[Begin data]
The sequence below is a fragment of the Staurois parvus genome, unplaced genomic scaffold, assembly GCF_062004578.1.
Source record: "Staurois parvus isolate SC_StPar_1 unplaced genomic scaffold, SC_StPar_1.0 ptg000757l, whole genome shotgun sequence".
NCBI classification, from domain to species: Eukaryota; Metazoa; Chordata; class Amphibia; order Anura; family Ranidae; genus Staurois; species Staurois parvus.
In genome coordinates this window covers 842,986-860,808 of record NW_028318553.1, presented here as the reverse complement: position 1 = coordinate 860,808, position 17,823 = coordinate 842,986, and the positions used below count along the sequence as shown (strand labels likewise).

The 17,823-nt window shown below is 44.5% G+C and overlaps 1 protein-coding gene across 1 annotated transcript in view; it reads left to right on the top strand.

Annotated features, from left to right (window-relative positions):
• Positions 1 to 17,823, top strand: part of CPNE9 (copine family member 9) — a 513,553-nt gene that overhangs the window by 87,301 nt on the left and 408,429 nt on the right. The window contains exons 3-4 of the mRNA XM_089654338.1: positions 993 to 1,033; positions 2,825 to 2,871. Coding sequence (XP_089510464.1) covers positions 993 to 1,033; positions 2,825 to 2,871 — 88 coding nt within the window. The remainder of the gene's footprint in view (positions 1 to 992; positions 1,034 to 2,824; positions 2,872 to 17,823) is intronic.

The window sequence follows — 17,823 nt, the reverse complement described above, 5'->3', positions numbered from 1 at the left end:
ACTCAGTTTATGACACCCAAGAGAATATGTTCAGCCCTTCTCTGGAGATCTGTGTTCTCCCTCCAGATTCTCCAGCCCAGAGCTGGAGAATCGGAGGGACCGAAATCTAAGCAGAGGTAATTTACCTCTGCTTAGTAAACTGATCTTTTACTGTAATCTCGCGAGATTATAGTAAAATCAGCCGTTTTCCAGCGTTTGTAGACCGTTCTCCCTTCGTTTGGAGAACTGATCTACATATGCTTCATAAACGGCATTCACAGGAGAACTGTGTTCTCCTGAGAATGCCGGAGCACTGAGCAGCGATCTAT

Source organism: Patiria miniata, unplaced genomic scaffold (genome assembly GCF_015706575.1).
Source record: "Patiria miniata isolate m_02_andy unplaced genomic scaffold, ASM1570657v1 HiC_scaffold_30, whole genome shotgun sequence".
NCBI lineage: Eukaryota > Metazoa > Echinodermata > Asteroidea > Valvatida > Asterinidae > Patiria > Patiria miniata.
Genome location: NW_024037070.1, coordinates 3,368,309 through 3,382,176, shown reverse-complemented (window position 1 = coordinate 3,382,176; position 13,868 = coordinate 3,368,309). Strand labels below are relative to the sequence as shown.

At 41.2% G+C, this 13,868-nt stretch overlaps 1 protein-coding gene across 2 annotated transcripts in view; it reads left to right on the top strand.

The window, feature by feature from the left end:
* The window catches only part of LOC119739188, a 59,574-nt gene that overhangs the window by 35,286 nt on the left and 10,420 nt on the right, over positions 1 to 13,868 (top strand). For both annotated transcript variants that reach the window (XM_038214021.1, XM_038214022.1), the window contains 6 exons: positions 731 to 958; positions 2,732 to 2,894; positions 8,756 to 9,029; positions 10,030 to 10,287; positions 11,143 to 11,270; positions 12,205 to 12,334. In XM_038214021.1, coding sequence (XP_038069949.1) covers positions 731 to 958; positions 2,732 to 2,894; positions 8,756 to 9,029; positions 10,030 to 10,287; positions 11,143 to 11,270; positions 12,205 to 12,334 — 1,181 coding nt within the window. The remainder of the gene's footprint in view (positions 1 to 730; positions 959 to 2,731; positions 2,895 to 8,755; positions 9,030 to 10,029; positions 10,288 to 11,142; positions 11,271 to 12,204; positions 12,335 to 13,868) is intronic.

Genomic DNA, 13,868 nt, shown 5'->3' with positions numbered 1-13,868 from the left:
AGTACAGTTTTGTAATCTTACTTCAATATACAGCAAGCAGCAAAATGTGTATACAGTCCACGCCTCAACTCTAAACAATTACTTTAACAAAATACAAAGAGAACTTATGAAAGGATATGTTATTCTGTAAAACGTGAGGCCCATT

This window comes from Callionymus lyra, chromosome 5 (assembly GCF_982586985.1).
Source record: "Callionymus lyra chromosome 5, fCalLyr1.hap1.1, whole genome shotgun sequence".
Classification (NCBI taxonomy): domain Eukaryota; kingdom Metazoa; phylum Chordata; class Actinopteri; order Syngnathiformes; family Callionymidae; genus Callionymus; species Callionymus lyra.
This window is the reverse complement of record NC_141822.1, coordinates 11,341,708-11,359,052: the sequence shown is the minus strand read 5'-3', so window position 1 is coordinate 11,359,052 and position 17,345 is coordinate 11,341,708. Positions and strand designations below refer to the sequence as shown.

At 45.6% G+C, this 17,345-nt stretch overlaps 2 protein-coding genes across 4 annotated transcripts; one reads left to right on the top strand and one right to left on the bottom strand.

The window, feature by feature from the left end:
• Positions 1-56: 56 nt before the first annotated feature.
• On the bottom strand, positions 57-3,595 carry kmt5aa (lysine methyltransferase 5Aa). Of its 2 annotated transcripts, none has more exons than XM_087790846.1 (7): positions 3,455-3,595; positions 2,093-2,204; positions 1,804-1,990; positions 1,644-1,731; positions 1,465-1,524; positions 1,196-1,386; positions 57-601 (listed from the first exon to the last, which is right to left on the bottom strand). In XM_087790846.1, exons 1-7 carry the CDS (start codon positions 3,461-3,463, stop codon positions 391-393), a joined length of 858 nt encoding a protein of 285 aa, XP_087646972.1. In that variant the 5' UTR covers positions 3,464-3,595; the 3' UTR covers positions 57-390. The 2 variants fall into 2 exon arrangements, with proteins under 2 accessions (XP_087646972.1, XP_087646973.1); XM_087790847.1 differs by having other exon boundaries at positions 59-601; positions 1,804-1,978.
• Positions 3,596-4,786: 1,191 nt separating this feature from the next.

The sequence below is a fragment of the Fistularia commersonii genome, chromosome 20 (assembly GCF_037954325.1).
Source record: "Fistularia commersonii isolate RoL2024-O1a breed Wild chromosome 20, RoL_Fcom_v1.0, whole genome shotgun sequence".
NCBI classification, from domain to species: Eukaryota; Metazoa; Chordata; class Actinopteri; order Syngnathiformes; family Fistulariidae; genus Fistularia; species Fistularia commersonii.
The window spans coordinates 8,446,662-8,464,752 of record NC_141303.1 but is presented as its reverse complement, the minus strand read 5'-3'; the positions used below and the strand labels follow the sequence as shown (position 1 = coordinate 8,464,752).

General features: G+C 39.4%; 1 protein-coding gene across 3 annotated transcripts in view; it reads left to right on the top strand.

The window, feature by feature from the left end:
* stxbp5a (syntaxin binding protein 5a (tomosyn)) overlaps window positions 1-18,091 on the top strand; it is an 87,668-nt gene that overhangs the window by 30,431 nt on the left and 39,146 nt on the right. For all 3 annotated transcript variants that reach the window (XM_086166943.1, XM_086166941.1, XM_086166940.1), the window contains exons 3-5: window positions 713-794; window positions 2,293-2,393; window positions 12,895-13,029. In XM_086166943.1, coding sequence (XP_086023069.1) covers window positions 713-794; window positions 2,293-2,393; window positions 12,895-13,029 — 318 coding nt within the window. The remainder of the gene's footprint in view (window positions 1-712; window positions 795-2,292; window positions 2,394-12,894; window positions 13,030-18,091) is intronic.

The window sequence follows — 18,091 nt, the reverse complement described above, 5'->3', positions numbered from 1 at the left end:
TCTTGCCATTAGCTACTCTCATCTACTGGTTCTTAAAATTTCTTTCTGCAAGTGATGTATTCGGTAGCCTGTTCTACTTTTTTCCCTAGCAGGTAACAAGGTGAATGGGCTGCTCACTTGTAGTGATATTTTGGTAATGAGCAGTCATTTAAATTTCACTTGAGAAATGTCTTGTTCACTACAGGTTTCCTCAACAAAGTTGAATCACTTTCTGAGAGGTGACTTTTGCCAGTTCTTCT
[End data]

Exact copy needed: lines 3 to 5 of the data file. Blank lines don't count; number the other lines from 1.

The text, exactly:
NCBI classification, from domain to species: Eukaryota; Metazoa; Chordata; class Amphibia; order Anura; family Ranidae; genus Staurois; species Staurois parvus.
In genome coordinates this window covers 842,986-860,808 of record NW_028318553.1, presented here as the reverse complement: position 1 = coordinate 860,808, position 17,823 = coordinate 842,986, and the positions used below count along the sequence as shown (strand labels likewise).

The 17,823-nt window shown below is 44.5% G+C and overlaps 1 protein-coding gene across 1 annotated transcript in view; it reads left to right on the top strand.